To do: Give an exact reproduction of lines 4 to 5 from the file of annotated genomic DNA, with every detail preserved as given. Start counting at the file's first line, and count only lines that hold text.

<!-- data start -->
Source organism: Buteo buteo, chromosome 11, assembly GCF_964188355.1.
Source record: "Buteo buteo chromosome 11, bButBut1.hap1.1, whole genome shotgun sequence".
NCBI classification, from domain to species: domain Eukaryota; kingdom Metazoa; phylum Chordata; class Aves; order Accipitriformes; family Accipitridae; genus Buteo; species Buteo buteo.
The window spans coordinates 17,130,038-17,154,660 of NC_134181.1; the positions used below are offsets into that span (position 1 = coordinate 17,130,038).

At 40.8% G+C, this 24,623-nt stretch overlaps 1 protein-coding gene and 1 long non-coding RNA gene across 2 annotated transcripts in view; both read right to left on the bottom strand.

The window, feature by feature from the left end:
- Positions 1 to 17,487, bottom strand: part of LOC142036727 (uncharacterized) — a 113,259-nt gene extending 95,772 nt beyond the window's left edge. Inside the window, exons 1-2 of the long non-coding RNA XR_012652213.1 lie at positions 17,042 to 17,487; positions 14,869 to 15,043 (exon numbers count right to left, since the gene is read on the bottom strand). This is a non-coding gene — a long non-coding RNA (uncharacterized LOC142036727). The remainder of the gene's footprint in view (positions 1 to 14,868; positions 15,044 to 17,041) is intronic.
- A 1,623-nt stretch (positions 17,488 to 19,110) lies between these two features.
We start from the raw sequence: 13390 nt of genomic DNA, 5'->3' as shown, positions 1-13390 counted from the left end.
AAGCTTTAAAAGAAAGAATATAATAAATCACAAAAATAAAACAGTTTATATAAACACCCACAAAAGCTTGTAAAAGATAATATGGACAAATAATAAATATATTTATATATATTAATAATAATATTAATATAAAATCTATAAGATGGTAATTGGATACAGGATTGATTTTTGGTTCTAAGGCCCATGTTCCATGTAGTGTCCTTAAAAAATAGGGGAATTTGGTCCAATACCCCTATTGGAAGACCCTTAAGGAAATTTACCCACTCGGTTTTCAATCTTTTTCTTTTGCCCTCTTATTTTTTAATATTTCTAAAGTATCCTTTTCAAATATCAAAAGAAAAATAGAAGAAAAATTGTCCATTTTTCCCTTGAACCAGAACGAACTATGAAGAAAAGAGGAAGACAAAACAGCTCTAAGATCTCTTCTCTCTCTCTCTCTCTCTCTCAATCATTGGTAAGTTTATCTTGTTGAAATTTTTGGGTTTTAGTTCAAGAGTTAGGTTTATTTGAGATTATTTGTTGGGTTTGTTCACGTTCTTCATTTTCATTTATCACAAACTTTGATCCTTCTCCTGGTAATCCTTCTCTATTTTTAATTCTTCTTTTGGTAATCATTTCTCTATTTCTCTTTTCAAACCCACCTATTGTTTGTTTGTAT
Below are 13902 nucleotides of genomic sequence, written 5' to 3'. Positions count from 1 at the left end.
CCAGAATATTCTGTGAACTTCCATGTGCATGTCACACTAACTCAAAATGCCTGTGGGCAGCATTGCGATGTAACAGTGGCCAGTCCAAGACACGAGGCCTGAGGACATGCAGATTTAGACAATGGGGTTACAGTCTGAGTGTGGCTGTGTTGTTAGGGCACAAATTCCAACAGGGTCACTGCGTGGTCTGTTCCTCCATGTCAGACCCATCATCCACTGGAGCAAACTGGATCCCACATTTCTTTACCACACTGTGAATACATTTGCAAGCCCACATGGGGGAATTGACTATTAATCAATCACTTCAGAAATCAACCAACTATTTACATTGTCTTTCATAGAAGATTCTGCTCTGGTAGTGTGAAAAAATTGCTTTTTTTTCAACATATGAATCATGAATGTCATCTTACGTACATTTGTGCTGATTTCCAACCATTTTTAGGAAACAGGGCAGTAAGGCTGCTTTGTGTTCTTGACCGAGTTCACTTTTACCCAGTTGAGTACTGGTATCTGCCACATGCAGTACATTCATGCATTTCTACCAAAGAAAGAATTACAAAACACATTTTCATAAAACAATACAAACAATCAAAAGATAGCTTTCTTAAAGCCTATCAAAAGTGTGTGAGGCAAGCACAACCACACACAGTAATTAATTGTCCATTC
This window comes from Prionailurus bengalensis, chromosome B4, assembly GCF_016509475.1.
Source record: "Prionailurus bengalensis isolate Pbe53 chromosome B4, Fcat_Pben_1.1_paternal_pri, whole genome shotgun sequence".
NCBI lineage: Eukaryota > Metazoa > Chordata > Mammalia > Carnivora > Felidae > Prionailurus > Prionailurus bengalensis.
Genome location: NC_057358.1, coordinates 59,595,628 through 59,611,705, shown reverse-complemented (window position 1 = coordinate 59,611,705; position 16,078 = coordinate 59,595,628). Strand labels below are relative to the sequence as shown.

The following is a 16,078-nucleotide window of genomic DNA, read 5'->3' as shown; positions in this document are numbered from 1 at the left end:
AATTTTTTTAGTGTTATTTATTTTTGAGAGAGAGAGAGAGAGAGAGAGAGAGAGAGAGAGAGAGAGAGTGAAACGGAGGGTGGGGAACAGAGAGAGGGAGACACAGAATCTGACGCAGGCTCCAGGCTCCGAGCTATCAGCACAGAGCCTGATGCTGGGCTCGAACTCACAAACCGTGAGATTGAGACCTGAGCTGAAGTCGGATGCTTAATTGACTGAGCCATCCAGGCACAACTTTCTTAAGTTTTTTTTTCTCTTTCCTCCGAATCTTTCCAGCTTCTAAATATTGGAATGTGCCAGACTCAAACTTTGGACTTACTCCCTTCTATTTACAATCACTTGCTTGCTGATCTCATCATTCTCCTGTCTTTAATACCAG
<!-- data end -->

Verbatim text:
The window spans coordinates 17,130,038-17,154,660 of NC_134181.1; the positions used below are offsets into that span (position 1 = coordinate 17,130,038).

At 40.8% G+C, this 24,623-nt stretch overlaps 1 protein-coding gene and 1 long non-coding RNA gene across 2 annotated transcripts in view; both read right to left on the bottom strand.